Politics

GOP Lawmakers Praise Trump for Taiwan Call

Despite media meltdown, Republicans hail Trump's willingness to engage foreign leaders without fear of China

Despite liberal politicians and the mainstream media entering intense freakout mode following President-elect Donald Trump’s phone call with the president of Taiwan Friday, several lawmakers lauded Trump for the conversation.

The president-elect caused an uproar Friday when his transition team announced he had spoken with Taiwan President Tsai Ing-wen, who had offered him her congratulations. Noting that the two spoke of “the close economic, political, and security ties that exists between Taiwan and the United States,” the team’s statement noted that Trump had also congratulated her an her election victory earlier this year.

“America has always been a champion of democratic values and individual freedoms, and I applaud the President-elect for making a strong statement in support of those values around the world.”

But several lawmakers came to Trump’s defense when soft condemnation came crashing down on him for audaciously speaking with the president of Taiwan — a country China views as a sort of renegade province.

“I commend President-elect Trump for his conversation with President Tsai Ing-wen,” Arkansas Sen. Tom Cotton said in a statement Friday, noting that the phone call “reaffirms our commitment to the only democracy on Chinese soil.”

“America’s policy toward Taiwan is governed by the Taiwan Relations Act, under which we maintain close ties with Taiwan and support its democratic system,” Cotton said, adding that he is “confident [President Tsai] expressed to the president-elect the same desire for closer relations with the United States.”

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Arizona Rep. Matt Salmon, the chair of the House Foreign Affairs subcommittee on Asia and the Pacific, said in a statement to The Hill that Trump had made a “strong statement” with his historic conversation with Tsai.

“I commend [President-elect] Trump for reaching out to the democratically-elected President of Taiwan, Tsai Ing-wen,” Salmon said. “America has always been a champion of democratic values and individual freedoms, and I applaud the President-elect for making a strong statement in support of those values around the world.”

Salmon was a former missionary to Taiwan and attended Tsai’s inauguration earlier this year.

House GOP Policy Committee Chairman Luke Messer (R-Ind.) told The Hill that he “loved” Trump’s bold move.

“Taiwan is a great friend of America and I see nothing wrong with the president-elect letting the world see that,” Messer said.”I have visited Taiwan twice in recent years … And anyone who has knows that Taiwan is a democratic republic, a great trade partner with America, and a nation that values freedom and the rule of law.”

Messer added, “To me, it’s ironic that some who call Obama enlightened for his outreach to murderous communist thugs in Cuba would now criticize Trump for acknowledging Taiwan,” referring to President Barack Obama’s relatively complimentary and sympathetic statement released after former Cuban president and dictator Fidel Castro died last week.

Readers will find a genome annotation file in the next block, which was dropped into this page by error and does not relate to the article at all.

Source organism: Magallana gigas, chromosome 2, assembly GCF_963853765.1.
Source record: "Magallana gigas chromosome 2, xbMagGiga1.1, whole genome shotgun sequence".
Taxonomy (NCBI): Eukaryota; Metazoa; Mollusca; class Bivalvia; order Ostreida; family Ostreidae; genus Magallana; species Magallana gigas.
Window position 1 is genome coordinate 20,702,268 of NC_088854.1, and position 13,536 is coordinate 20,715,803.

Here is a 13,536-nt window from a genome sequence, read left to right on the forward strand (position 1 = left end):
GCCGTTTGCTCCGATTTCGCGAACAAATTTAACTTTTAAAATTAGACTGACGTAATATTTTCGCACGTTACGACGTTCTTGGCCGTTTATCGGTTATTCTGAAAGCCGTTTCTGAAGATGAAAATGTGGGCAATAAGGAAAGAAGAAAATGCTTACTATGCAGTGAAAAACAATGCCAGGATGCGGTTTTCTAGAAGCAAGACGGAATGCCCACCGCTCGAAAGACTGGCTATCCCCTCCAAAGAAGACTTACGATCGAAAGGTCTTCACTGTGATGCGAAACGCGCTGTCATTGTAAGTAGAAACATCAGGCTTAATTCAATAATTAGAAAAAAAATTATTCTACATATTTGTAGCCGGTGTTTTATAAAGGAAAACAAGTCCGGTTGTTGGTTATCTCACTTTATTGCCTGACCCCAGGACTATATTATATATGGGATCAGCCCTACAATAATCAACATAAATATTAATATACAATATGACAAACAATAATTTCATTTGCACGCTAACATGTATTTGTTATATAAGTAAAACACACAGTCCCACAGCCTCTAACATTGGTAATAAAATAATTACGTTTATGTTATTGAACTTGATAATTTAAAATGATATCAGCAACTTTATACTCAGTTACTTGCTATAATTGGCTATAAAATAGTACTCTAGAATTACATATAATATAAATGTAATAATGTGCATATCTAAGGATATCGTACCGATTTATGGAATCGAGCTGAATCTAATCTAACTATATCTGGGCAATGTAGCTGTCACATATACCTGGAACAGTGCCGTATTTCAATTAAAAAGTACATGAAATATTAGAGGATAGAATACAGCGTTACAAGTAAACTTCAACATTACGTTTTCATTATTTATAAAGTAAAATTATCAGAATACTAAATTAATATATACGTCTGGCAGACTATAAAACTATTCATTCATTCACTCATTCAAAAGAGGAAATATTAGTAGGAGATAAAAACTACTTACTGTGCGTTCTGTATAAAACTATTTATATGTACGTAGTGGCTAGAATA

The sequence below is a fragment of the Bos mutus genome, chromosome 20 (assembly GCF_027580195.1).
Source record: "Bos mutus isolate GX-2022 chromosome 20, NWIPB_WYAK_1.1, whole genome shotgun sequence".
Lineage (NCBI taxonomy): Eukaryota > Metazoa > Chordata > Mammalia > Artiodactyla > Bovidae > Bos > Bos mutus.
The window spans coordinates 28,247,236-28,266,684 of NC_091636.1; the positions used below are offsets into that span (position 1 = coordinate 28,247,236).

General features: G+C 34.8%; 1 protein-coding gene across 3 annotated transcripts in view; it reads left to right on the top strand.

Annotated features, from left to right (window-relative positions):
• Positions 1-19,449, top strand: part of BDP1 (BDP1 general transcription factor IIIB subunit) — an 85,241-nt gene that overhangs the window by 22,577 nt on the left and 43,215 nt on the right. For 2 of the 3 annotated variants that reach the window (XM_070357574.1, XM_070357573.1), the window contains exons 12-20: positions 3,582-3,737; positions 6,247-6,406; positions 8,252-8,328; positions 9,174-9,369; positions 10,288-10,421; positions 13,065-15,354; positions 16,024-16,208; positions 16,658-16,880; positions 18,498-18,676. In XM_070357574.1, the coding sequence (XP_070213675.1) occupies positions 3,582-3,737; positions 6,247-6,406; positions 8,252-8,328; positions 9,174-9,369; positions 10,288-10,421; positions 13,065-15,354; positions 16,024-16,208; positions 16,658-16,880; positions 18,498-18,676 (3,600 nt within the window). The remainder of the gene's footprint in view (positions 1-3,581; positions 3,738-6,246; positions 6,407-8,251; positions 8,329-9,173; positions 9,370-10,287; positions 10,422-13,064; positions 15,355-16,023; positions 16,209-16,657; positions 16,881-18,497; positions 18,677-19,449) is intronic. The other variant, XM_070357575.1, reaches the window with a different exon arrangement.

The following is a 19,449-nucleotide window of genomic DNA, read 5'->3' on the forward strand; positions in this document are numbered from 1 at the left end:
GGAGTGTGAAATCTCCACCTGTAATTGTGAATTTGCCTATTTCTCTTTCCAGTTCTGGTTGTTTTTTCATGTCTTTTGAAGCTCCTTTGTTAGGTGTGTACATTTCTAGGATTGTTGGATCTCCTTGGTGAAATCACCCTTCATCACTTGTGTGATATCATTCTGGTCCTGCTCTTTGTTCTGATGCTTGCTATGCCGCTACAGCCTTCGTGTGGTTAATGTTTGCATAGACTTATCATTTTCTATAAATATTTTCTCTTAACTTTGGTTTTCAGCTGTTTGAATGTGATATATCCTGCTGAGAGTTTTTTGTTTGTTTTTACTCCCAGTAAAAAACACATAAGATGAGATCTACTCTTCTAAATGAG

Texas Sen. Ted Cruz echoed Messer’s thoughts in a tweet Saturday morning, saying, “I would much rather have Donald Trump talking to President Tsai than to Cuba’s Raul Castro or Iran’s Hasan Rouhani. This is an improvement.”

Chinese officials did not address the incident directly but issued a statement warning against any U.S. deviation from the notion of “one China.”

“We have noticed relevant reports and lodged solemn representation with the relevant side in the United States,” Geng Shuang, China’s Foreign Ministry spokesman, said a statement Saturday. “I must point out that there is only one China in the world and Taiwan is an inseparable part of the Chinese territory … The ‘one China’ principle is the political foundation of China-U.S. relations. We urge the relevant side in the U.S. to adhere to the ‘one China’ policy, abide by the pledges in the three joint China-U.S. communiques, and handle issues related to Taiwan carefully and properly to avoid causing unnecessary interference to the overall China-U.S. relationship.”

The Obama Administration responded with its own statement looking to soothe any distressed Chinese nerves.

Ned Price, a spokesman for the U.S. National Security Council said “there is no change to our longstanding policy on cross-Strait issues,” according to CNN.

“We remain firmly committed to our ‘one China’ policy based on the three Joint Communiques and the Taiwan Relations Act,” Price added. “Our fundamental interest is in peaceful and stable cross-Strait relations.”

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North Carolina Rep. Mark Meadows, who serves on the Foreign Affairs panel, told The Hill that “President-elect Trump recognizes that reaching out to every world leader is a critical component of an effective foreign policy.”

“It’s not policy, it’s a phone call,” Meadows said.

Taiwanese officials also downplayed any negativity associated with Trump’s phone call.

“Maintaining good relations with the United States is as important as maintaining good relations across the Taiwan Strait,” Taiwanese presidential spokesman Alex Huang said, according to NBC News.

Huang added that both relationships are “in line with Taiwan’s national interest” and noted that the phone call had been prearranged.

For his own part, Trump sought to offer some clarity.

“The President of Taiwan CALLED ME today to wish me congratulations on winning the Presidency. Thank you!” Trump tweeted Friday. “Interesting how the U.S. sells Taiwan billions of dollars of military equipment but I should not accept a congratulatory call.”

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